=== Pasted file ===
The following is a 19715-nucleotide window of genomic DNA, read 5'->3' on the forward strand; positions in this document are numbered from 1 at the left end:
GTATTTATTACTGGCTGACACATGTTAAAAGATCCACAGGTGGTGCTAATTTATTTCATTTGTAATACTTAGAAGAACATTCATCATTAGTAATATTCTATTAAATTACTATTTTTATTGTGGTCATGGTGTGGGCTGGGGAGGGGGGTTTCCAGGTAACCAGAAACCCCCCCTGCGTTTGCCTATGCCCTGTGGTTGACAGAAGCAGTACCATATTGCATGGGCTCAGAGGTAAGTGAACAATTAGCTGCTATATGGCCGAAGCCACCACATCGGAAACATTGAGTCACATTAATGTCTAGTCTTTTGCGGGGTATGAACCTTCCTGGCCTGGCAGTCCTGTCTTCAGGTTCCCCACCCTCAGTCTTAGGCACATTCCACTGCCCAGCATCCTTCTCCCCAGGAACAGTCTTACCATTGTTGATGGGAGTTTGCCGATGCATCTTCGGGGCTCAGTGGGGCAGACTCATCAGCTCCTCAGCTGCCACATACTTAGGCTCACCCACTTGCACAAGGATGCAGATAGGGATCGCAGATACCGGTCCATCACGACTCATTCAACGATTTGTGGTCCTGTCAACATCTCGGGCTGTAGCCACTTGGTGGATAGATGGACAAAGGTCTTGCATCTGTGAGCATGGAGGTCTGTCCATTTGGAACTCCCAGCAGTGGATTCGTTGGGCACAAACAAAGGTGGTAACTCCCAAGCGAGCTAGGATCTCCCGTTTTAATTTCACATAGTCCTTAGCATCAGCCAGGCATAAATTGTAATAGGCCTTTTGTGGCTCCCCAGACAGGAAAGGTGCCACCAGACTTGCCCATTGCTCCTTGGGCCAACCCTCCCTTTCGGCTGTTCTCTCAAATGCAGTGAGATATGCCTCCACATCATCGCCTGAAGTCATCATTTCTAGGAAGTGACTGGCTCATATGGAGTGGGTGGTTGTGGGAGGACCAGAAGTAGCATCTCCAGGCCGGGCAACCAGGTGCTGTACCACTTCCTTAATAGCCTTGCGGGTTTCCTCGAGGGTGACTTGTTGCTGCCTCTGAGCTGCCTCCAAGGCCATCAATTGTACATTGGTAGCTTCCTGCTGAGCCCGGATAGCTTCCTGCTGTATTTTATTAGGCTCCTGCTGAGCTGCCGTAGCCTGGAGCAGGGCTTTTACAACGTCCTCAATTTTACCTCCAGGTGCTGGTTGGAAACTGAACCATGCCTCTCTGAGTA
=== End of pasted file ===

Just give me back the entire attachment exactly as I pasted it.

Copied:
The following is a 19715-nucleotide window of genomic DNA, read 5'->3' on the forward strand; positions in this document are numbered from 1 at the left end:
GTATTTATTACTGGCTGACACATGTTAAAAGATCCACAGGTGGTGCTAATTTATTTCATTTGTAATACTTAGAAGAACATTCATCATTAGTAATATTCTATTAAATTACTATTTTTATTGTGGTCATGGTGTGGGCTGGGGAGGGGGGTTTCCAGGTAACCAGAAACCCCCCCTGCGTTTGCCTATGCCCTGTGGTTGACAGAAGCAGTACCATATTGCATGGGCTCAGAGGTAAGTGAACAATTAGCTGCTATATGGCCGAAGCCACCACATCGGAAACATTGAGTCACATTAATGTCTAGTCTTTTGCGGGGTATGAACCTTCCTGGCCTGGCAGTCCTGTCTTCAGGTTCCCCACCCTCAGTCTTAGGCACATTCCACTGCCCAGCATCCTTCTCCCCAGGAACAGTCTTACCATTGTTGATGGGAGTTTGCCGATGCATCTTCGGGGCTCAGTGGGGCAGACTCATCAGCTCCTCAGCTGCCACATACTTAGGCTCACCCACTTGCACAAGGATGCAGATAGGGATCGCAGATACCGGTCCATCACGACTCATTCAACGATTTGTGGTCCTGTCAACATCTCGGGCTGTAGCCACTTGGTGGATAGATGGACAAAGGTCTTGCATCTGTGAGCATGGAGGTCTGTCCATTTGGAACTCCCAGCAGTGGATTCGTTGGGCACAAACAAAGGTGGTAACTCCCAAGCGAGCTAGGATCTCCCGTTTTAATTTCACATAGTCCTTAGCATCAGCCAGGCATAAATTGTAATAGGCCTTTTGTGGCTCCCCAGACAGGAAAGGTGCCACCAGACTTGCCCATTGCTCCTTGGGCCAACCCTCCCTTTCGGCTGTTCTCTCAAATGCAGTGAGATATGCCTCCACATCATCGCCTGAAGTCATCATTTCTAGGAAGTGACTGGCTCATATGGAGTGGGTGGTTGTGGGAGGACCAGAAGTAGCATCTCCAGGCCGGGCAACCAGGTGCTGTACCACTTCCTTAATAGCCTTGCGGGTTTCCTCGAGGGTGACTTGTTGCTGCCTCTGAGCTGCCTCCAAGGCCATCAATTGTACATTGGTAGCTTCCTGCTGAGCCCGGATAGCTTCCTGCTGTATTTTATTAGGCTCCTGCTGAGCTGCCGTAGCCTGGAGCAGGGCTTTTACAACGTCCTCAATTTTACCTCCAGGTGCTGGTTGGAAACTGAACCATGCCTCTCTGAGTA